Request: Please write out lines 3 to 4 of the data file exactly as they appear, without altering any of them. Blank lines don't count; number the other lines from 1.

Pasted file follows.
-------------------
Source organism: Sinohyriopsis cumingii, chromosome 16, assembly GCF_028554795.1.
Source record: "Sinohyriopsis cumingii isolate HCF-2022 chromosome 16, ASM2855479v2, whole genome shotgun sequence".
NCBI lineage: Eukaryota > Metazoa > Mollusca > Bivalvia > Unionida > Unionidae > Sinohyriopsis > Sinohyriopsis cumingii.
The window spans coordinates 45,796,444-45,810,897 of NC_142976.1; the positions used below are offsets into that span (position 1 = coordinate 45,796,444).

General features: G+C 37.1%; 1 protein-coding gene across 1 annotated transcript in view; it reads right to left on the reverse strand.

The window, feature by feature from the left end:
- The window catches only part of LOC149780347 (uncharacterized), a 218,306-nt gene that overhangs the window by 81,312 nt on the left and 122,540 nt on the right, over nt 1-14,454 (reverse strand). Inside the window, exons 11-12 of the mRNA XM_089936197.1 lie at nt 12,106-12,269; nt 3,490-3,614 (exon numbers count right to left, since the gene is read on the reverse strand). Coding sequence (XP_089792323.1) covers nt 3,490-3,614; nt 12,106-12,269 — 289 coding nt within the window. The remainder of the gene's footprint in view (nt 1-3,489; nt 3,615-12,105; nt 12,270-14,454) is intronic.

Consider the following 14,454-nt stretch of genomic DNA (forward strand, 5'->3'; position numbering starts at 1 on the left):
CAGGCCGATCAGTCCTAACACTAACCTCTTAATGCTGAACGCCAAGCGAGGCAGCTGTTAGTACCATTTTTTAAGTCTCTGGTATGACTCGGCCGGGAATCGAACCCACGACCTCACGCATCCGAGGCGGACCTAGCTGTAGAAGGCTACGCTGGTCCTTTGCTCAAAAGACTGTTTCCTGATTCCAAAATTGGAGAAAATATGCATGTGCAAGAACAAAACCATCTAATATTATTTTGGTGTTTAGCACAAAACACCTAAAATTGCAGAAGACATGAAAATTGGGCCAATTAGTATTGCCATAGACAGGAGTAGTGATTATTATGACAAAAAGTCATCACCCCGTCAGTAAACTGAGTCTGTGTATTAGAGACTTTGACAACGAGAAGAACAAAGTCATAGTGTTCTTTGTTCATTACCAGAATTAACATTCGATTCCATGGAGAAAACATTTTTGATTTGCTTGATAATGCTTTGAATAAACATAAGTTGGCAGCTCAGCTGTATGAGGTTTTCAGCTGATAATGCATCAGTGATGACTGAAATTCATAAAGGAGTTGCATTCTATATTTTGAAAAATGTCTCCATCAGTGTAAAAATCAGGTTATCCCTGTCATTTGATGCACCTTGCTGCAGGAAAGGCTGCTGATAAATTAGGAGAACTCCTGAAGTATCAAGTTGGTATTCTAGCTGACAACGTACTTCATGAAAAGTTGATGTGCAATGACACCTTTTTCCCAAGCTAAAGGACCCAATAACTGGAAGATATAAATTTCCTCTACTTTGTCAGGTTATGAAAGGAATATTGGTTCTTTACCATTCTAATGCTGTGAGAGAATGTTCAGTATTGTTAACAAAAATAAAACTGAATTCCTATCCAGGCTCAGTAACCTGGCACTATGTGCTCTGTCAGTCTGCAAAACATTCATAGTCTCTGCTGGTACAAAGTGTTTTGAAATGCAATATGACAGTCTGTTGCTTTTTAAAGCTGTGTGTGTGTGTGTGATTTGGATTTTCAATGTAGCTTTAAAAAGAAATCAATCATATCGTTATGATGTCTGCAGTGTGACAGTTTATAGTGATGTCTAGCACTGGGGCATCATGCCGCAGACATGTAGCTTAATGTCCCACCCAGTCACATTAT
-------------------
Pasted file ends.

NCBI lineage: Eukaryota > Metazoa > Mollusca > Bivalvia > Unionida > Unionidae > Sinohyriopsis > Sinohyriopsis cumingii.
The window spans coordinates 45,796,444-45,810,897 of NC_142976.1; the positions used below are offsets into that span (position 1 = coordinate 45,796,444).